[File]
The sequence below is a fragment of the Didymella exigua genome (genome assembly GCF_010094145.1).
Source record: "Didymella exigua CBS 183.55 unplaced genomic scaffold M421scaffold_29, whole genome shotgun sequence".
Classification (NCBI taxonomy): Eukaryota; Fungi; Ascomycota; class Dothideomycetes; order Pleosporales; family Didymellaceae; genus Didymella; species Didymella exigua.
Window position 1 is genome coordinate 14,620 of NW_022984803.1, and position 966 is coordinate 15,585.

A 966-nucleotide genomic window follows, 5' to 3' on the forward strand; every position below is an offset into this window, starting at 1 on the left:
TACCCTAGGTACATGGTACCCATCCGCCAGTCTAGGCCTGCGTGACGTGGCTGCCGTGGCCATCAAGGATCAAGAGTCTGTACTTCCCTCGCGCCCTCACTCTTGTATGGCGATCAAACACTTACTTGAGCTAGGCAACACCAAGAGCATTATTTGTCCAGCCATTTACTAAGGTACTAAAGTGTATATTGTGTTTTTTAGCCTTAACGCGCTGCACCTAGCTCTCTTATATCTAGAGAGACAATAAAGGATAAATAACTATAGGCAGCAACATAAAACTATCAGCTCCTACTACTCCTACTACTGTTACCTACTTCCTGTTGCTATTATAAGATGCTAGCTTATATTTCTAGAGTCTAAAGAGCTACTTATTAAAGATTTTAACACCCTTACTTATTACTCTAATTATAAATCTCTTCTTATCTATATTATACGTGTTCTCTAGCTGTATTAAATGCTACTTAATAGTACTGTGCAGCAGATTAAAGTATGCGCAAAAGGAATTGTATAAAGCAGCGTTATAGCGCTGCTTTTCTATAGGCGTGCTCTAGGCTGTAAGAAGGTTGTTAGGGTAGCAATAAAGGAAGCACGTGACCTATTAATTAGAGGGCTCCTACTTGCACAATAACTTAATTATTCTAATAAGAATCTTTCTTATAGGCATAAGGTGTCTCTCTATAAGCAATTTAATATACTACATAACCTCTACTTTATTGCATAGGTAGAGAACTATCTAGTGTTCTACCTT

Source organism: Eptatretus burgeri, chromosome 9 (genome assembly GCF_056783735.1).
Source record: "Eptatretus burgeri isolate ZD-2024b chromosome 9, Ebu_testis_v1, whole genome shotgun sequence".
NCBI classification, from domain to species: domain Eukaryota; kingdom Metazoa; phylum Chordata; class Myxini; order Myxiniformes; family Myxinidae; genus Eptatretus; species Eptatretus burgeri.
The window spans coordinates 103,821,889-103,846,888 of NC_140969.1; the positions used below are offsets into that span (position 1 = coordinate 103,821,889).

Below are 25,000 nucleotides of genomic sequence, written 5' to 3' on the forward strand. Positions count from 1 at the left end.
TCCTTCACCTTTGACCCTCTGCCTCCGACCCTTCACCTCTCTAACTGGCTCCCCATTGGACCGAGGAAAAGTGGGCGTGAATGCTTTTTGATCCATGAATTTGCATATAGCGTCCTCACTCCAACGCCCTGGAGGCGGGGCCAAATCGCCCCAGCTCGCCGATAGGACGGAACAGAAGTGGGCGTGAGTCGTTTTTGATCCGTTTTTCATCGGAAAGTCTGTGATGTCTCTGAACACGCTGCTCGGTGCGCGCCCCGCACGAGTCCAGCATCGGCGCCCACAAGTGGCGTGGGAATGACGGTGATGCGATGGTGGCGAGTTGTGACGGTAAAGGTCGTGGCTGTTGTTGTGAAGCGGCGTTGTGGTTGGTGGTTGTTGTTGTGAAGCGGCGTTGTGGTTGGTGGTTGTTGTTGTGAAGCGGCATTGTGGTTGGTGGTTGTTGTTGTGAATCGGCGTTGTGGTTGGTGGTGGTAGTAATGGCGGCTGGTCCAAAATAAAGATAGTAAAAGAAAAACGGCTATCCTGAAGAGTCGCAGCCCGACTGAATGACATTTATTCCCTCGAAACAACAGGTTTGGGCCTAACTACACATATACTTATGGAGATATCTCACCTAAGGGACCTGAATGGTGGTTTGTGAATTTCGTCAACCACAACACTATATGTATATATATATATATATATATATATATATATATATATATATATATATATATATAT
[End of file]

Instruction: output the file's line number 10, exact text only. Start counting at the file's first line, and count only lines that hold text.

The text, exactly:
The window spans coordinates 103,821,889-103,846,888 of NC_140969.1; the positions used below are offsets into that span (position 1 = coordinate 103,821,889).